from Breakingviews:

World Bank boss Kim tested by Honduran loan fracas

By Christopher Swann
The author is a Reuters Breakingviews columnist. The opinions expressed are his own.

Newish World Bank President Jim Kim’s goal of cutting $400 million from the multilateral lender’s budget just got harder. With the Washington-based institution under fire for lending to a Honduran company accused of thuggish behavior, the temptation will be to add to red tape. That would slow the already sluggish loan process and impede efforts to cut poverty.

from India Insight:

Connecting borrowers and lenders: Indians try peer-to-peer model

Srinivas Porika tried for months to get a loan of 250,000 rupees ($4,000) to pay for his sister’s wedding, but every bank he tried turned him down. The problem: Porika’s employer, a tech start-up company, was not on the banks’ lists of pre-approved companies.

“They were ready to give me a credit card, but were not ready to give me a loan,” said the 28-year-old from Hyderabad, who met several bank managers and officials to plead his case.

from Breakingviews:

Imagine a world without debt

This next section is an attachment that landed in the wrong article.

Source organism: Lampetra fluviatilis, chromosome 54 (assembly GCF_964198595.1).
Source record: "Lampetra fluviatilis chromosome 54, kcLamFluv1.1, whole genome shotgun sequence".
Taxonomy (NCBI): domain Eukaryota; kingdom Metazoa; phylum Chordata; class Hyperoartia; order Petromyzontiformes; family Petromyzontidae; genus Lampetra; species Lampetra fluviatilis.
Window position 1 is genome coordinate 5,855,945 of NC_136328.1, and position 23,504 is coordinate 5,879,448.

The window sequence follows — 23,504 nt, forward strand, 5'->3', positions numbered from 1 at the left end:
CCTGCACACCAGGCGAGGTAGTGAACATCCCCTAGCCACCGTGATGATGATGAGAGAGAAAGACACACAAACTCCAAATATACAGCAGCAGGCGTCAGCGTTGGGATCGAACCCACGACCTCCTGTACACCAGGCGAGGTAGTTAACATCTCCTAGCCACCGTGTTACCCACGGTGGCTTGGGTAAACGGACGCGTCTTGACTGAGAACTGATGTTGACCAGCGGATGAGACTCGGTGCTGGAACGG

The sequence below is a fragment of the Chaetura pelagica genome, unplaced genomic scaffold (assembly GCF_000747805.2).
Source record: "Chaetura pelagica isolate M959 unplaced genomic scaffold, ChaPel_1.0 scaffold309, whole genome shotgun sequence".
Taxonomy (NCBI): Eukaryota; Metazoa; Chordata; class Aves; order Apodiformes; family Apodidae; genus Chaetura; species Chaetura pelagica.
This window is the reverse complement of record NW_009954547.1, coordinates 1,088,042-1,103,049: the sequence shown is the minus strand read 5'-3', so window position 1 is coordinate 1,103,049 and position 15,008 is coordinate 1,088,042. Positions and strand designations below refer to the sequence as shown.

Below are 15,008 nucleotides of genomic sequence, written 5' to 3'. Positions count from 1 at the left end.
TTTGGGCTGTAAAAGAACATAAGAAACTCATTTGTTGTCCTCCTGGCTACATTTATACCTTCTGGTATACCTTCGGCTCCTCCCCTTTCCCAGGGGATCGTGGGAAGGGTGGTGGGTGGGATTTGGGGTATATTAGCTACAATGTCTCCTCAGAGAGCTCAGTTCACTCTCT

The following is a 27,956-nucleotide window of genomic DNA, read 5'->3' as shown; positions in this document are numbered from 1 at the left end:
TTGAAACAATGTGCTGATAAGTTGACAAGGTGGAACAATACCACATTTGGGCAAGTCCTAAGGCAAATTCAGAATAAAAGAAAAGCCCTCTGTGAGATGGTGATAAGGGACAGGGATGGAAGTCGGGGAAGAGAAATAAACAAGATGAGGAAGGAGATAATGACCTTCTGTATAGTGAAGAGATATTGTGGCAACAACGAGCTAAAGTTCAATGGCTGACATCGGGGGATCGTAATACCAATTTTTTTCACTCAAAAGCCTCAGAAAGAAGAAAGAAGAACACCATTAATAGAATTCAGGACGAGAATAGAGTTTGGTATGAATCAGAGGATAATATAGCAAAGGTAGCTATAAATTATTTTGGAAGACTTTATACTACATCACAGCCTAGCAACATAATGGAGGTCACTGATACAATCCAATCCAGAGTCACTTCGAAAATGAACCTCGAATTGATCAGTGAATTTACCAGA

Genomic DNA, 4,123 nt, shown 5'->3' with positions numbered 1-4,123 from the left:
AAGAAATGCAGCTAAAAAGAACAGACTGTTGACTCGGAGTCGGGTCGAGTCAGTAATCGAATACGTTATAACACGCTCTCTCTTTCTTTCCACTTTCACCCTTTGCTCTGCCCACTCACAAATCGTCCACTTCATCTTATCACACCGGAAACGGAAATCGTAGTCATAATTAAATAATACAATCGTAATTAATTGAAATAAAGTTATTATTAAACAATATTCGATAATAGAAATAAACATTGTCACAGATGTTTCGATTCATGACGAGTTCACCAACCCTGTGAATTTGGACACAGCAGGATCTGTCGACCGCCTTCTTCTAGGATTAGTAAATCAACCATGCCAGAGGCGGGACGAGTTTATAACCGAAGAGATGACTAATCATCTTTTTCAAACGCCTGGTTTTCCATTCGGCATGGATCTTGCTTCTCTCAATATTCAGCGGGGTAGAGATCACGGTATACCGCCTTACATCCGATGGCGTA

I have a dream: a world without debt, and with much more equity. It’s not just that summer holidays are a good time for fantasising. The fifth anniversary of Lehman Brothers’ bankruptcy is a month away, and regulators have recently forced both Deutsche Bank and Barclays to issue more shares.

Some regulators’ beach thoughts may drift to the magic numbers of bank capital ratios. My approach is less technical and more philosophical. I wonder why the financial system relies so much on debt. Loans and bonds are poorly designed for their primary economic purpose - investment.

from Breakingviews:

China’s PBOC serves reformists an amuse-bouche

By John Foley

(The author is a Reuters Breakingviews columnist. The opinions expressed are his own.)

China’s central bank has just whetted the appetites of reformists. The People’s Bank of China said on Friday that starting immediately it will let banks lend as cheaply as they like, removing the floor of around 6 percent for one-year loans. It smells like interest-rate liberalisation, but it’s only an amuse-bouche.

from Breakingviews:

Lending squeeze tests faith in China’s authorities

By Peter Thal Larsen
The author is a Reuters Breakingviews columnist. The opinions expressed are his own.

Forget U.S. talk of monetary “tapering”: to see what it really looks like when liquidity is sucked out of the market, look to China. A standoff between the People’s Bank of China (PBOC) and the country’s overextended lenders has pushed short-term interbank rates to record highs. China’s closed and state-controlled financial system has a better chance of averting the kind of meltdown that took place in the United States and Europe during the financial crisis. But everything hinges on the authorities’ ability to react quickly and decisively.